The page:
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Why Health Insurance is Vulnerable to Fraud and Abuse

March 1, 1995
Related Topics: Benefit Design and Communication, Health and Wellness, Featured Article
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The increased use of computers for processing claims may be making health-care fraud more inviting to unscrupulous providers. There also are some basic characteristics inherent in the health-insurance system in the United States that enables fraud and abuse to flourish unchecked. Some examples:

Obstacles to Detection:

  • More than 1,000 payers process 4 billion claims each year to pay hundreds of thousand of providers, using different payment methods and subject to different billing regulations.
  • Providers' claims are paid by many different insurers, making billing patterns hard to identify. Thus, a provider who bills for more than 24 hours of visits on a single day might not be discovered when the claims filed by that provider are split among many insurers.
  • Collaboration among insurers to detect improper billing can be hindered by privacy concerns and incompatible claims data.
  • Insurers must weigh the financial benefits and deterrent value of their detection efforts against the legal and administrative burden they may cause providers.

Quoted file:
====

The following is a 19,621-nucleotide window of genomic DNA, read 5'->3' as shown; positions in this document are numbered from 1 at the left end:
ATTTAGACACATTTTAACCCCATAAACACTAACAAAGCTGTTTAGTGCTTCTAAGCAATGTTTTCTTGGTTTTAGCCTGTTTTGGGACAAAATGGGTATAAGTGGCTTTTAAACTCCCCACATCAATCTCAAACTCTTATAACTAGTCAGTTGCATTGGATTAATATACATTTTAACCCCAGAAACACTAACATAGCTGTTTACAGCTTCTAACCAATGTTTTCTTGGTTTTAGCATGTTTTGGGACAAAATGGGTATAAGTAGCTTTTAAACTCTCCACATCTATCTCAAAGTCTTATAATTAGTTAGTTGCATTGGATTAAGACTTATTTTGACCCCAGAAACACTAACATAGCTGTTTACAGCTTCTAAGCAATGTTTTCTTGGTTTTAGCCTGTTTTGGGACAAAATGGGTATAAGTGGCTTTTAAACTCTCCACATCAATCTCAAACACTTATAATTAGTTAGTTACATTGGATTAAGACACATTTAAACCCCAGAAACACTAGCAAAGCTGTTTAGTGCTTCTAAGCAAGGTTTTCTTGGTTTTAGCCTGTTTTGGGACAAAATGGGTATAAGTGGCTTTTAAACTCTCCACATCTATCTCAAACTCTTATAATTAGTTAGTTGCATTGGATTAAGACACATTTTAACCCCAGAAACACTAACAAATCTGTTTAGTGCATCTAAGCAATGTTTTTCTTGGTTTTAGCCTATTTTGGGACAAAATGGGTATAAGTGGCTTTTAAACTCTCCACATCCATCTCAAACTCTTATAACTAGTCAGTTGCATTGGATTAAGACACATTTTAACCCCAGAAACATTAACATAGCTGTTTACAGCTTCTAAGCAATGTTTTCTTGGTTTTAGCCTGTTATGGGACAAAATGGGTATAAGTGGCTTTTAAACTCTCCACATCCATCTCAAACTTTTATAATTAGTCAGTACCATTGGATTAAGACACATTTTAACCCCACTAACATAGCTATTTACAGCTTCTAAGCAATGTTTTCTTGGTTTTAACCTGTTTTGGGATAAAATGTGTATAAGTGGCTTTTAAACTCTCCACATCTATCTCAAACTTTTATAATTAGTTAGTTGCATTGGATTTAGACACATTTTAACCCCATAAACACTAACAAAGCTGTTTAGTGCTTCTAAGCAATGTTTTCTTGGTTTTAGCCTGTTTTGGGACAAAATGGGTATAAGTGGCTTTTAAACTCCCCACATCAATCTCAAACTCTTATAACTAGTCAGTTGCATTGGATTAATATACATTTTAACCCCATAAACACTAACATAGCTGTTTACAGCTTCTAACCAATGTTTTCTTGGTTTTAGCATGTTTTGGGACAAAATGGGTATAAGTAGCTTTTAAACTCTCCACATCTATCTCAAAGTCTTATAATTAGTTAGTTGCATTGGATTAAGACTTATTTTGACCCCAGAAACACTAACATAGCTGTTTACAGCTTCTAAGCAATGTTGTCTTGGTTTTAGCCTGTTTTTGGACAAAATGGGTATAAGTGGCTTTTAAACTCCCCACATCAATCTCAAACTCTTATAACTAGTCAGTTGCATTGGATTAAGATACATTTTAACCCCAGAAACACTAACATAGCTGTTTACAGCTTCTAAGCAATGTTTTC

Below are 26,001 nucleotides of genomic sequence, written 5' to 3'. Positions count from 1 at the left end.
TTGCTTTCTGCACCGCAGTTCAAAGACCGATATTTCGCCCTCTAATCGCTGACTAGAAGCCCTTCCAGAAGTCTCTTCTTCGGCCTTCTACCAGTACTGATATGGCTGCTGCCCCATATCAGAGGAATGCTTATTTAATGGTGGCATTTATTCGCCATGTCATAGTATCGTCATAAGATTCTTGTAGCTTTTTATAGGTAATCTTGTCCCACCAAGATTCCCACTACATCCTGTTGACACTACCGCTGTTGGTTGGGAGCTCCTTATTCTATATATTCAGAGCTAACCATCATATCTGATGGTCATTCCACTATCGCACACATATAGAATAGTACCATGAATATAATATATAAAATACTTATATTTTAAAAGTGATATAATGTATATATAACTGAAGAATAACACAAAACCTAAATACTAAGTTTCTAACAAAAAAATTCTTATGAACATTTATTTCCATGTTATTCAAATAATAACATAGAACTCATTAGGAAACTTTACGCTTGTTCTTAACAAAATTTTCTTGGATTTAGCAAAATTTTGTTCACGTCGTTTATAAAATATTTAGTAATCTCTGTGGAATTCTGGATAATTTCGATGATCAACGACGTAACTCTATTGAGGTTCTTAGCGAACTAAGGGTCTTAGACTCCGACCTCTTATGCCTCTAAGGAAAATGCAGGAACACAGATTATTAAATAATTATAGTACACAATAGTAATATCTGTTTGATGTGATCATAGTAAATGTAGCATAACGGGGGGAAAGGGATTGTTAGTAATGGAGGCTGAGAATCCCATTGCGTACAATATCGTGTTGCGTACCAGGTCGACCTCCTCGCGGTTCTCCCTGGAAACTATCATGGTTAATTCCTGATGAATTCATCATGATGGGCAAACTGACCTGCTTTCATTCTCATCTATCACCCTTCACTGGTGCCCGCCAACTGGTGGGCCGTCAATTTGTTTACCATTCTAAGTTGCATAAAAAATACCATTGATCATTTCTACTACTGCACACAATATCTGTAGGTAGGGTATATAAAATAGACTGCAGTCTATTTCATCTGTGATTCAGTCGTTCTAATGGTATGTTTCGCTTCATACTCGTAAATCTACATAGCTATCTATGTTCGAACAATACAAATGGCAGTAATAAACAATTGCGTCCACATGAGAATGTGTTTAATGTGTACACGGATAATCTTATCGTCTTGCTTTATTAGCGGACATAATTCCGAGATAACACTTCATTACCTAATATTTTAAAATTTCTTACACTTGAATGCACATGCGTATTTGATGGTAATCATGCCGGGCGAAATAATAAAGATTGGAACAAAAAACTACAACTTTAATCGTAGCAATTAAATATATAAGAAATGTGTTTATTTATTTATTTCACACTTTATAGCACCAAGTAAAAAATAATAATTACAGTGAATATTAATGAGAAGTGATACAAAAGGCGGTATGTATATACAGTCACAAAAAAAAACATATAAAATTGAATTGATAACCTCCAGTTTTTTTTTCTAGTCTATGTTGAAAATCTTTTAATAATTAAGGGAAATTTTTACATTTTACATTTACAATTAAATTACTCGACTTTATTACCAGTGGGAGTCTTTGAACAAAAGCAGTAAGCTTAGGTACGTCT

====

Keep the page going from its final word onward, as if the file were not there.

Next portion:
Obstacles to Prosecution:

  • Successful prosecutions may not result in insurers recovering their money.
  • Federal prosecutors may not accept criminal health care cases involving less than $100,000 because of limited resources.
  • An insurer's efforts against unscrupulous providers can result in scams being shifted to other insurers. For example, when Medicare excluded providers who were cheating the program, the providers moved their unlawful operations to private insurers.

Issues that Foster Fraud:

  • Increasingly, health providers are investing in medical facilities, allowing them to control the demand for and supply of services; this creates a potential conflict of interest.
  • Insurers are limited in their ability to trace and hold accountable the source of fraudulent billing in new, unregulated medical facilities.
  • Physicians frequently invest in medical facilities but aren't always required to disclose their investment in facilities to which they refer patients.
  • Anti-kickback statutes aren't always applicable to providers who, through private insurance, profit from their patient referrals.

SOURCE: Health Insurance: Vulnerable Payers Lose Billions to Fraud and Abuse, U.S. General Accounting Office, Washington, D.C. May 1992.

Personnel Journal, March 1995, Vol. 74, No. 3, p. 32.

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